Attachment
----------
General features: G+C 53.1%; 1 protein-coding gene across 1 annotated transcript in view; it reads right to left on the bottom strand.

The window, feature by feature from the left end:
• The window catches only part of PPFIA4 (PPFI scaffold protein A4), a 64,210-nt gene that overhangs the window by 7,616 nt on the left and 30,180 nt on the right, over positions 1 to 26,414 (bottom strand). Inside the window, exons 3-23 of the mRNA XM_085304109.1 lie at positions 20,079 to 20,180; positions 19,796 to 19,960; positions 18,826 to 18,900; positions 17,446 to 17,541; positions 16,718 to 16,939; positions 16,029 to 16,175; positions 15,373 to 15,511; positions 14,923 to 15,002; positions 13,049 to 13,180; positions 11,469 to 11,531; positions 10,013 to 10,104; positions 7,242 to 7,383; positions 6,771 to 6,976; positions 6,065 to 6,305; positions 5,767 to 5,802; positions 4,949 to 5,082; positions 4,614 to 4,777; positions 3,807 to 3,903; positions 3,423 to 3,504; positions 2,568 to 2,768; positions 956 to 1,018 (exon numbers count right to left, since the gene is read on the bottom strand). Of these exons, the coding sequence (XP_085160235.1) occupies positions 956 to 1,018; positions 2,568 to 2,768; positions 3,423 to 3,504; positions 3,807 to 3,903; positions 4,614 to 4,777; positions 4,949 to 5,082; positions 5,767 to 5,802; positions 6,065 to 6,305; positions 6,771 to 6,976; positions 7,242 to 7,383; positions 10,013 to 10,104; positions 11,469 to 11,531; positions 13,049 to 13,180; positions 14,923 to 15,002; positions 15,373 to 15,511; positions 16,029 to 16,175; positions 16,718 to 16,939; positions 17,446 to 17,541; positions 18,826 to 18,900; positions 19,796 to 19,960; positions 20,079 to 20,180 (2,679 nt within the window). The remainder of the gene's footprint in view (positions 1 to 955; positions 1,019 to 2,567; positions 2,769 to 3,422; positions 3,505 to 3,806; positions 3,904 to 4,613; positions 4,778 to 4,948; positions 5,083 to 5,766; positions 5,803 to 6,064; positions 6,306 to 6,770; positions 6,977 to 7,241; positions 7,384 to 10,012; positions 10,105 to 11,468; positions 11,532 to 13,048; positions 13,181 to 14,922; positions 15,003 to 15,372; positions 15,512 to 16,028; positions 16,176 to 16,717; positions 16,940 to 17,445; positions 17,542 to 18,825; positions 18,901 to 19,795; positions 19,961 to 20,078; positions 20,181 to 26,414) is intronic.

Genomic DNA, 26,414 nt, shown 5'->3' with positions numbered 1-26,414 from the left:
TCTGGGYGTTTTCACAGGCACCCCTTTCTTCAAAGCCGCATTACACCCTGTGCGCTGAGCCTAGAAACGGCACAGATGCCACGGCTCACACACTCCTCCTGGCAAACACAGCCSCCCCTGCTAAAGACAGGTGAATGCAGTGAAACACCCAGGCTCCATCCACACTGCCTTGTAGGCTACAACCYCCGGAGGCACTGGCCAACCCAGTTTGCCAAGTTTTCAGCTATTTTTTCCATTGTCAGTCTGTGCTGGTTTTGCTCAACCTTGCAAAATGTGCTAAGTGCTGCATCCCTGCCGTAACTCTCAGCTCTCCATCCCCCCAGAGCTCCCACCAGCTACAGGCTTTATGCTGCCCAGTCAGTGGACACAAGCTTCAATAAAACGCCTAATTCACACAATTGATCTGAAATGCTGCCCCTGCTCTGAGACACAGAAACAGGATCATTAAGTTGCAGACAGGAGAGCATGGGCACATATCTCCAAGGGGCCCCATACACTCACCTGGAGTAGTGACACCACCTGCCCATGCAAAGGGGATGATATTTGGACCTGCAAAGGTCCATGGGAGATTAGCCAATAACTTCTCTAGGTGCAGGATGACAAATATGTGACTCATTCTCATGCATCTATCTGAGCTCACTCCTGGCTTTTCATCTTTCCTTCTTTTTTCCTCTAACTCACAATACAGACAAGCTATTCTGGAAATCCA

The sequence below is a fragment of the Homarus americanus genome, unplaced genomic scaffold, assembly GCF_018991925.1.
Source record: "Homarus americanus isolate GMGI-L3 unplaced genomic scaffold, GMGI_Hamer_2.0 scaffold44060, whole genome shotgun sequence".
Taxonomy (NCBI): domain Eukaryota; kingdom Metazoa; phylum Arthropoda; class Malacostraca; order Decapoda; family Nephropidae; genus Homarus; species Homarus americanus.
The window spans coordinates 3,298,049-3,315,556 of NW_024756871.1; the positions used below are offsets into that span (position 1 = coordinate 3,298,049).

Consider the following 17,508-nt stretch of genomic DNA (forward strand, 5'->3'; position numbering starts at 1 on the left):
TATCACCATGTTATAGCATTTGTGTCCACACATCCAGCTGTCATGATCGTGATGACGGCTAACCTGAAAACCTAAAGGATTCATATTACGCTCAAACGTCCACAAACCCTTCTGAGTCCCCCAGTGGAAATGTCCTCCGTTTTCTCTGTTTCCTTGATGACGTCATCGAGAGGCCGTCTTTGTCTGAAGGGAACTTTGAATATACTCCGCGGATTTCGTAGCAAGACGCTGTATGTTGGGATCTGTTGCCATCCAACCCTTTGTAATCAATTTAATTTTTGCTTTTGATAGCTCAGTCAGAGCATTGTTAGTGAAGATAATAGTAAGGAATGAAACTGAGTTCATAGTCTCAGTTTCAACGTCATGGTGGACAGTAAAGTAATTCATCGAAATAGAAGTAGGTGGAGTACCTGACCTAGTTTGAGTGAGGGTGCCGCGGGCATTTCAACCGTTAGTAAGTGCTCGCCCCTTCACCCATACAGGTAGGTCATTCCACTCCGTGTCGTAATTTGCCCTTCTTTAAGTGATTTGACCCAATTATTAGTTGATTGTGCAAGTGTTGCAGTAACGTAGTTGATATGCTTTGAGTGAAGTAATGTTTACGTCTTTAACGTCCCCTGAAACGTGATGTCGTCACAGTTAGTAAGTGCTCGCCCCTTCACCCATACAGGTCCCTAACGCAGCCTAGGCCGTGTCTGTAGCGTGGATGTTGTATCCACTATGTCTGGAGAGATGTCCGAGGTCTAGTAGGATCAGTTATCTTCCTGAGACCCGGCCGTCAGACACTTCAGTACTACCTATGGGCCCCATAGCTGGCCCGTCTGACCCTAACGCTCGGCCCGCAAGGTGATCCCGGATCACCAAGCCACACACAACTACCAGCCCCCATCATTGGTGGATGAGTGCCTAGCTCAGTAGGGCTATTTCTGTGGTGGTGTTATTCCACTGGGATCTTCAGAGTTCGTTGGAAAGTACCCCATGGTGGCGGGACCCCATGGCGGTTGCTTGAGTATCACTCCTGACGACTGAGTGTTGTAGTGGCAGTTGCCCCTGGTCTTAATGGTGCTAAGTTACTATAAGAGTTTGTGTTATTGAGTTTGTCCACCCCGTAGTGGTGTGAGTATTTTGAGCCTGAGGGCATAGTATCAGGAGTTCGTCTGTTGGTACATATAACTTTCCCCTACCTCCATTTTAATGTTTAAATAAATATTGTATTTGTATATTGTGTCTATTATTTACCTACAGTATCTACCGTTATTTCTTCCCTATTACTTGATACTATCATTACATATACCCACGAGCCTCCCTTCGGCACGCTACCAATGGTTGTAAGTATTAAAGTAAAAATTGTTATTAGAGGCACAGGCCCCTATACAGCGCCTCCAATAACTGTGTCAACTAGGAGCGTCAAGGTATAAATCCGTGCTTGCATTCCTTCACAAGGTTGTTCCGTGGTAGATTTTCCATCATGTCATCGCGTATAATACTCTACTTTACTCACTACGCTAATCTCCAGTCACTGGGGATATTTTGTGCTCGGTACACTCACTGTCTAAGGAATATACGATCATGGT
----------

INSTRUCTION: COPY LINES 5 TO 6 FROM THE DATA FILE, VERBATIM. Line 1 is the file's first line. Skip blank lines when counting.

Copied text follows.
TCTGGGYGTTTTCACAGGCACCCCTTTCTTCAAAGCCGCATTACACCCTGTGCGCTGAGCCTAGAAACGGCACAGATGCCACGGCTCACACACTCCTCCTGGCAAACACAGCCSCCCCTGCTAAAGACAGGTGAATGCAGTGAAACACCCAGGCTCCATCCACACTGCCTTGTAGGCTACAACCYCCGGAGGCACTGGCCAACCCAGTTTGCCAAGTTTTCAGCTATTTTTTCCATTGTCAGTCTGTGCTGGTTTTGCTCAACCTTGCAAAATGTGCTAAGTGCTGCATCCCTGCCGTAACTCTCAGCTCTCCATCCCCCCAGAGCTCCCACCAGCTACAGGCTTTATGCTGCCCAGTCAGTGGACACAAGCTTCAATAAAACGCCTAATTCACACAATTGATCTGAAATGCTGCCCCTGCTCTGAGACACAGAAACAGGATCATTAAGTTGCAGACAGGAGAGCATGGGCACATATCTCCAAGGGGCCCCATACACTCACCTGGAGTAGTGACACCACCTGCCCATGCAAAGGGGATGATATTTGGACCTGCAAAGGTCCATGGGAGATTAGCCAATAACTTCTCTAGGTGCAGGATGACAAATATGTGACTCATTCTCATGCATCTATCTGAGCTCACTCCTGGCTTTTCATCTTTCCTTCTTTTTTCCTCTAACTCACAATACAGACAAGCTATTCTGGAAATCCA

The sequence below is a fragment of the Homarus americanus genome, unplaced genomic scaffold, assembly GCF_018991925.1.